Article

Primary myoepithelial carcinoma of the vulva and review of the literature.

Department of Obstetrics and Gynecology, Fujita Health University School of Medicine, Toyoake, Aichi, Japan.
Journal of Obstetrics and Gynaecology Research (Impact Factor: 0.84). 02/2011; 37(6):617-22. DOI: 10.1111/j.1447-0756.2010.01392.x
Source: PubMed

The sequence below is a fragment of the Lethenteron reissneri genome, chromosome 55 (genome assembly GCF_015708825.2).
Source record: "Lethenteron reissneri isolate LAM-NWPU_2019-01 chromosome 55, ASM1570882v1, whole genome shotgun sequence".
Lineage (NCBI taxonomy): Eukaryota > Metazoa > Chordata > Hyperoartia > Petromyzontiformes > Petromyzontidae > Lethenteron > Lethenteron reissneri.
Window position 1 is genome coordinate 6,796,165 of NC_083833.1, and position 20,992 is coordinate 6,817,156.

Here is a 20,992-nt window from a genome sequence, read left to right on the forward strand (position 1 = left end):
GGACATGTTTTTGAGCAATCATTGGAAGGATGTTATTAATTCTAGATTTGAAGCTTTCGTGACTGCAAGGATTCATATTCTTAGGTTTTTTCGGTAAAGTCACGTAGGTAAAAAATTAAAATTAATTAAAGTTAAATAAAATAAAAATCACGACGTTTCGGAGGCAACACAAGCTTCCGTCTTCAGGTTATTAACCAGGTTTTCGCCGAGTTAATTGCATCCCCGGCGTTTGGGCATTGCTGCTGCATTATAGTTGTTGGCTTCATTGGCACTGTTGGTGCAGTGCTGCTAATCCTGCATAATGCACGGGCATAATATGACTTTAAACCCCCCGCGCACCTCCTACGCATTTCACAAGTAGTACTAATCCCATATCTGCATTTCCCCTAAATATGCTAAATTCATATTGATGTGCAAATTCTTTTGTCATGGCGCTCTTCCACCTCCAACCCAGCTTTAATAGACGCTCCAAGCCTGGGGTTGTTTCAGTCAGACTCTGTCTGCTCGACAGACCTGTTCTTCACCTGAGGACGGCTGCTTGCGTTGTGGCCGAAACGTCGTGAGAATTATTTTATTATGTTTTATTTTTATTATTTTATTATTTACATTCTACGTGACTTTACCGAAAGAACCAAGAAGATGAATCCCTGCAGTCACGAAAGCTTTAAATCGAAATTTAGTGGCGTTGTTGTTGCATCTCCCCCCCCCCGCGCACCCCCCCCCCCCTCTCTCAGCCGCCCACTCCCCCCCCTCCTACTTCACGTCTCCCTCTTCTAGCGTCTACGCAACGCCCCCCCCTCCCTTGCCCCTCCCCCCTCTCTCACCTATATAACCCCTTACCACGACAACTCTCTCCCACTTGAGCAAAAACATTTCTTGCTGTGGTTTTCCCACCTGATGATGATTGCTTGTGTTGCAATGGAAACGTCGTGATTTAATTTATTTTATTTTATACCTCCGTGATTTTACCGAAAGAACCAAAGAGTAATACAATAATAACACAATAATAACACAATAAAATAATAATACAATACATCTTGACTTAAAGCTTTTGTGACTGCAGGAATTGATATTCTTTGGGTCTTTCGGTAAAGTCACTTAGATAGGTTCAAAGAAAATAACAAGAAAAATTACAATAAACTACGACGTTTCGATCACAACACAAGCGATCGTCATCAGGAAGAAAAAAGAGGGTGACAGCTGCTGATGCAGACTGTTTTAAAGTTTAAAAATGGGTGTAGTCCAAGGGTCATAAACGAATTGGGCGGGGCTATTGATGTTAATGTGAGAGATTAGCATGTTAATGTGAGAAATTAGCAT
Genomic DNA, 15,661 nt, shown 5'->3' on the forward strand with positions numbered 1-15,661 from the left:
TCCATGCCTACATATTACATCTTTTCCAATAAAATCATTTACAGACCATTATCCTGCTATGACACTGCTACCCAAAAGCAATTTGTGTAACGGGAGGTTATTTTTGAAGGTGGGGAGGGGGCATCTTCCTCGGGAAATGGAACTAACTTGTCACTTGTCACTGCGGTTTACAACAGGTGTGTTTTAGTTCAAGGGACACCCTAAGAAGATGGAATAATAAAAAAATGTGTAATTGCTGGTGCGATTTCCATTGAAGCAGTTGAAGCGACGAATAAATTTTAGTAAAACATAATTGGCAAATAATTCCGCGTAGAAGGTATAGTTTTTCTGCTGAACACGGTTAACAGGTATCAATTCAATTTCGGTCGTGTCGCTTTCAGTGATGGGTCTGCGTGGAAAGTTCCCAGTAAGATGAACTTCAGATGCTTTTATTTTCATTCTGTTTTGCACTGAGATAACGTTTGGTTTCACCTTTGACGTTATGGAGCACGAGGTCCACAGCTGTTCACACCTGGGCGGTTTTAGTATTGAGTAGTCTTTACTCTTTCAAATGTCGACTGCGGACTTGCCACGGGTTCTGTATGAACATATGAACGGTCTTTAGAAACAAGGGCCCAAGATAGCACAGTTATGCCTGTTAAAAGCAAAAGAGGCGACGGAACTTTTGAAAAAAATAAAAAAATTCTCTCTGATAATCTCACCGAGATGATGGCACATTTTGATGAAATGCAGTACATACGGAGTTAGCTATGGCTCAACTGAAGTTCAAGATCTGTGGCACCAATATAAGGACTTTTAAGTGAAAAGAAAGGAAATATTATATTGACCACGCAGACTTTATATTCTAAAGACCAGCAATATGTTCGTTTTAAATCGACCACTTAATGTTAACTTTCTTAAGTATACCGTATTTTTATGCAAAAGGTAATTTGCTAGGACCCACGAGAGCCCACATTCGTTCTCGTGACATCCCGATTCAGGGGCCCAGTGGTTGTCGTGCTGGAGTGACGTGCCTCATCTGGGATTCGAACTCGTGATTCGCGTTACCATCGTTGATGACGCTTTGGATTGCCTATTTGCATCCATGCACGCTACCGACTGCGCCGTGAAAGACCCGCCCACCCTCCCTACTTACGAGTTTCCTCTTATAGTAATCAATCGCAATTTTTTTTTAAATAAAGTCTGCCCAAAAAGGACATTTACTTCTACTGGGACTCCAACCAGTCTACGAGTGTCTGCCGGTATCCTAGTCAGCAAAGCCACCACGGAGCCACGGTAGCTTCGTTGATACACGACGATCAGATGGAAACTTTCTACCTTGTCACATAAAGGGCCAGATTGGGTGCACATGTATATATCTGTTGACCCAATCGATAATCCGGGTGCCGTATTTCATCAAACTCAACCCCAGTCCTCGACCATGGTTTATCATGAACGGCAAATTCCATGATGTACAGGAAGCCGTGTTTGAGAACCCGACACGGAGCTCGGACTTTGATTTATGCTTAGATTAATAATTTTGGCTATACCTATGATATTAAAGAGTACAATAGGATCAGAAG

ABSTRACT Myoepithelial carcinoma of the vulva is extremely rare, with only five cases reported. Here, we describe a case of vulvar myoepithelial carcinoma along with a review of the literature. The patient, a 49-year-old woman, was referred for a tumor on the right labium majora. She underwent a wide local excision and bilateral inguinal lymph node dissection. Pathological examination revealed an unencapsulated, infiltrative pattern, with solid, nested and trabecular components and areas with myxoid or hyalinized stroma. The tumor consisted of oval to round epithelioid cells with moderate nuclear pleomorphism. By immunohistochemistry, the tumor cells were diffusely positive for cellular adhesion molecule (CAM) 5.2, epithelial membrane antigen (EMA), S-100 protein, and vimentin and focally positive for carcinoembryonic antigen (CEA) and p63, while negative for alpha- smooth muscle actin (SMA). The tumor was diagnosed as a myoepithelial carcinoma of the vulva, with metastases to the bilateral inguinal lymph nodes. Following completion of adjuvant radiotherapy, the patient remained alive without any evidence of recurrence at 56 months. A review of six cases of this tumor (including the present case), demonstrated variable morphology with some overlapping features. Therefore, immunohistochemistry using a panel of epithelial and myogenic markers is essential for definitive diagnosis. Two cases had inguinal lymph node metastases and received adjuvant radiotherapy or concurrent chemoradiotherapy, which resulted in good local control. One case had lung metastasis and was successfully treated by chemotherapy. Given the rarity of this disease and its uncertain prognosis, no clinical trials have been conducted regarding the necessity of adjuvant therapy. Myoepithelial carcinomas of the vulva are extremely rare making case series the most viable means of optimizing diagnosis and therapy.

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